In general, there are classically seven types of saké. Each requires different brewing methods and a different percentage of rice milling (seimaibuai). Naturally, there are other special brewing techniques that are less common, but here we present only the five main types. Type 1 ~ “JUNMAI”: Junmai refers to pure saké, pure in the sense that no adjuncts (starches or sugars other than rice added to the fermenting mixture) were used, and that no brewer’s alcohol was added either. Junmai-shu, like Honzojo-shu, must be made with rice with a Seimai Buai (degree of milling) of at least 70%. This is the number you will see on the label (if it is given at all), but what it means is that the rice has been polished so that no more than 70% of the original size of the grains remain. In other words, at least 30% of the outer portion of each rice grain has been ground away.Junmai often has a fuller, richer body and a higher-than-average acidity. The nose is often not as prominent as other types of sake, nor are other parameters dependent on whether a sake is a junmai or not. Type 2 ~ “HONJOZO”: Honjozo is sake wherein a small amount of distilled pure alcohol is added to smooth and lighten the flavor, and to make the sake a bit more fragrant. Honjozo often makes a good candidate for warm sake. Honjozo-shu, like Junmai-shu, must be made with rice with a Seimai Buai (degree of milling) of at least 70%. This is the number you will see on the label (if it is given at all), but what it means is that the rice has been polished so that no more than 70% of the original size of the grains remain. In other words, at least 30% of the outer portion of each rice grain has been ground away. Honjozo saké is often a bit lighter than other saké, due to the small amount of grain alcohol added at the end of the ferment. Remember that this is not a bad thing, in moderation, and brewers have been doing it for hundreds of years. It is NOT simply a cost-cutting measure when used within the limits prescribed by honjozo. The flavor is lighter, and magically the fragrance becomes much more prominent. Type 3 ~ “Ginjo”: Ginjo sake is much more delicate, and light and complex than the above two. Why? The rice has had the outer 40% of the grains polished away, leaving the inner 60% left. This is opposed to leaving 70% for junnmai and honjozo. On top of that, special yeast, lower fermentation temperatures, and labor-intensive techniques make for fragrant, intricate brews. Type 4 ~ “Daiginjo”: Daiginjo is fundamentally speaking, an extension of ginjo. The rice has been milled so that no more than 50% of the original size of the grains remain, although this often goes to 35%, and even more care has been taken to create Saké representative of the pinnacle of the craft. Type 5 ~ “Namazake”: Namazake is saké that has not been pasteurized. It should be stored cold, or the flavor and clarity could suffer. Namazake has a fresh, lively touch to the flavor. All types of sake (junmaishu, honjozo, ginjo-shu, and daiginjo-shu) can be namazake, or not. Some ginjo-shu and daiginjo-shu are also junmai-shu. So a junmai ginjo-shu is a ginjo-shu with no added ethyl alcohol. If a ginjo or daiginjo is not labeled junmai, then the added alcohol is limited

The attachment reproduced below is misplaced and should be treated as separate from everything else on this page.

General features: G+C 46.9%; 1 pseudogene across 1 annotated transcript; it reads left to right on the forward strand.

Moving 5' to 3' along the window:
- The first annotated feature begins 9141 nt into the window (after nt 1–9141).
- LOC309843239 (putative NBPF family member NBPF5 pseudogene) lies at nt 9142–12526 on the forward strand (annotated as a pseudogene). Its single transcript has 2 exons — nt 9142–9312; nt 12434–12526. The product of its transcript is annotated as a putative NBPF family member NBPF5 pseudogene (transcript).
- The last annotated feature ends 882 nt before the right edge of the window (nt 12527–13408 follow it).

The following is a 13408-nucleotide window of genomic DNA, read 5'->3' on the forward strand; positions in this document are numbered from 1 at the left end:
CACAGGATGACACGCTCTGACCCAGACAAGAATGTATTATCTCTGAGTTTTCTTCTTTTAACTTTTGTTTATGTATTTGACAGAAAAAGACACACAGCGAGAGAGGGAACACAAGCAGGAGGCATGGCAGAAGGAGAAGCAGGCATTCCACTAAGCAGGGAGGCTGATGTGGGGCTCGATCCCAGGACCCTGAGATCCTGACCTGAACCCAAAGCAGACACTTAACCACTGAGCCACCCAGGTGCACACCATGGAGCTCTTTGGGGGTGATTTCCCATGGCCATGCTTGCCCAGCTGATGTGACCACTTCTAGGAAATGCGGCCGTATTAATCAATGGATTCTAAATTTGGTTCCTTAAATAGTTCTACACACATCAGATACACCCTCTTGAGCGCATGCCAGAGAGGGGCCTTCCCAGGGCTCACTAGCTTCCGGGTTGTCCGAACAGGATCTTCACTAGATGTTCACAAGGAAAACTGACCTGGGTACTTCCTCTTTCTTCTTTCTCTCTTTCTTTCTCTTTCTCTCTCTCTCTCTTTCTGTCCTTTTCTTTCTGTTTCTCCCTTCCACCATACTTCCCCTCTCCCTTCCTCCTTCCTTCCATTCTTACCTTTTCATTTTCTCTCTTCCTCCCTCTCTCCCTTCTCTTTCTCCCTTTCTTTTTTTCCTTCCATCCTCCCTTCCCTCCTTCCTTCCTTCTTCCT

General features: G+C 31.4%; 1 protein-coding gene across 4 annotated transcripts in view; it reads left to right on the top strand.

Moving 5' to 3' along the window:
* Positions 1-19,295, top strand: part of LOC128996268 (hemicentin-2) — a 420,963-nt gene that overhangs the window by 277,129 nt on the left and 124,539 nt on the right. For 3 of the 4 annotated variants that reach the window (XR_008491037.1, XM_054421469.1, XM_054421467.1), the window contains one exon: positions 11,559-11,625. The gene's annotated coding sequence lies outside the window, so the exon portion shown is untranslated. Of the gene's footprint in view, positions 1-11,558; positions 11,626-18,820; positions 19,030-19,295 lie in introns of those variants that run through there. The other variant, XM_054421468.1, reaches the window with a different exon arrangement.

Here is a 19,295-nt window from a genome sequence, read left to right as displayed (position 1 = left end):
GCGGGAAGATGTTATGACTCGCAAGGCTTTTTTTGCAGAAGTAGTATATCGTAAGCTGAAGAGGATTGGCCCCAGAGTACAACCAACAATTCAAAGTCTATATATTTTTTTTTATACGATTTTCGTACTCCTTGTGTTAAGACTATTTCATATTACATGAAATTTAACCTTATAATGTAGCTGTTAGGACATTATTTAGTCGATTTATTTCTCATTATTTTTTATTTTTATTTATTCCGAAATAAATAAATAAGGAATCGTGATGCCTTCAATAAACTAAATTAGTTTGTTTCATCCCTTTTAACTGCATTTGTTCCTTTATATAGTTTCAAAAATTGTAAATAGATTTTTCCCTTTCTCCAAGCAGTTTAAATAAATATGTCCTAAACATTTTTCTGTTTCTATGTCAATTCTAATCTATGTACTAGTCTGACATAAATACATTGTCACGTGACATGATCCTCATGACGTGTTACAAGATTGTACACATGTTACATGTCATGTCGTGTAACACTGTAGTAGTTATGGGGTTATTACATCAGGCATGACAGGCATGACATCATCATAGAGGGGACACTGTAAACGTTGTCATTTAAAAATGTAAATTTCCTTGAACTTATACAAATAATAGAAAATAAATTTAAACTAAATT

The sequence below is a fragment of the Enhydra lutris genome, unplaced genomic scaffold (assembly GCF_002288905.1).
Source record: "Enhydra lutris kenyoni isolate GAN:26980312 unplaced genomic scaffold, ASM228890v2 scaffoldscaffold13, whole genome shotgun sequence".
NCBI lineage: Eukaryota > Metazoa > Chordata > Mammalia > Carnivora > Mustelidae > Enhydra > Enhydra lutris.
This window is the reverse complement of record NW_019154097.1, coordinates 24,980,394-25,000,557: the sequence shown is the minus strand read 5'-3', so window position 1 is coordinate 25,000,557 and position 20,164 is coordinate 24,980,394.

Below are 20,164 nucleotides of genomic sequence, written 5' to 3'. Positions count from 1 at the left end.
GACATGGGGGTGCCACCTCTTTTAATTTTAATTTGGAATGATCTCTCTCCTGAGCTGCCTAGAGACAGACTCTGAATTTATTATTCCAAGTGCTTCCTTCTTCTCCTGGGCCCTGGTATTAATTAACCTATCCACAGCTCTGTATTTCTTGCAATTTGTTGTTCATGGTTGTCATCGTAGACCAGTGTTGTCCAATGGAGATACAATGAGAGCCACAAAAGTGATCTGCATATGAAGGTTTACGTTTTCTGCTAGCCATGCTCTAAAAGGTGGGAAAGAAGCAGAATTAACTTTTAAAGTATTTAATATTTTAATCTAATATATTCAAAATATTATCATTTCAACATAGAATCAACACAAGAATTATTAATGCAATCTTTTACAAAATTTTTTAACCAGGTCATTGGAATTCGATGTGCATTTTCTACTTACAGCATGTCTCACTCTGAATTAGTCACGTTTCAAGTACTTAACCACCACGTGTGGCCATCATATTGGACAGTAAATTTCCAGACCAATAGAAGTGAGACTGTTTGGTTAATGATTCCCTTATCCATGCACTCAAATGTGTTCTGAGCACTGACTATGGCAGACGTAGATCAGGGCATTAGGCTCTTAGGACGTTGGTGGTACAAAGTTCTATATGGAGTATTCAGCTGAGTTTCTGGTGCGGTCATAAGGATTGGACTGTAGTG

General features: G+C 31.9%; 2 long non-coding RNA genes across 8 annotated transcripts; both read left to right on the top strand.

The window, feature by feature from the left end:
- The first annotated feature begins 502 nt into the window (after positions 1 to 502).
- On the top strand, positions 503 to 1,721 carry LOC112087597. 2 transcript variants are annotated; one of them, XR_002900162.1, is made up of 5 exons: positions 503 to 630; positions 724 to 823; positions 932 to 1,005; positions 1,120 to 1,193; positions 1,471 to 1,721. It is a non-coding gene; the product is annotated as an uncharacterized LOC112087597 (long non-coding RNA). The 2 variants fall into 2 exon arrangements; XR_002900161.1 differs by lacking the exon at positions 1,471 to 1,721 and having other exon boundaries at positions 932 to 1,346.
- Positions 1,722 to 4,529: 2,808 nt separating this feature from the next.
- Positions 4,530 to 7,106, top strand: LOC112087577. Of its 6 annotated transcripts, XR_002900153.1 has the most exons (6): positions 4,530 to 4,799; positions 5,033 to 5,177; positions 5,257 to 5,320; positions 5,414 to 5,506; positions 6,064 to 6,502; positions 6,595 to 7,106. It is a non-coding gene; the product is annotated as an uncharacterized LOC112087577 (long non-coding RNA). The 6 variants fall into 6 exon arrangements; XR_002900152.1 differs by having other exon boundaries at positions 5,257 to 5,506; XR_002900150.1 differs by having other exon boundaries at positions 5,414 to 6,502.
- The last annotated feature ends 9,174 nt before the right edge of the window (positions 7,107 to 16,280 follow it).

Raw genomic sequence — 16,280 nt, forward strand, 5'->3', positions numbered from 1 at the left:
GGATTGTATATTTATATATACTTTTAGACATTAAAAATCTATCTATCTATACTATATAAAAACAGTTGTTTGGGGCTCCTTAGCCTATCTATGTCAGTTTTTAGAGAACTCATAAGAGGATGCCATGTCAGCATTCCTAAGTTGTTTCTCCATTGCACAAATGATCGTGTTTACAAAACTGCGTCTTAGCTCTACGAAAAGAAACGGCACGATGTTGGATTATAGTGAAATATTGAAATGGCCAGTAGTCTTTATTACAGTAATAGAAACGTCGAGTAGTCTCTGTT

to the same small amounts as honjozo.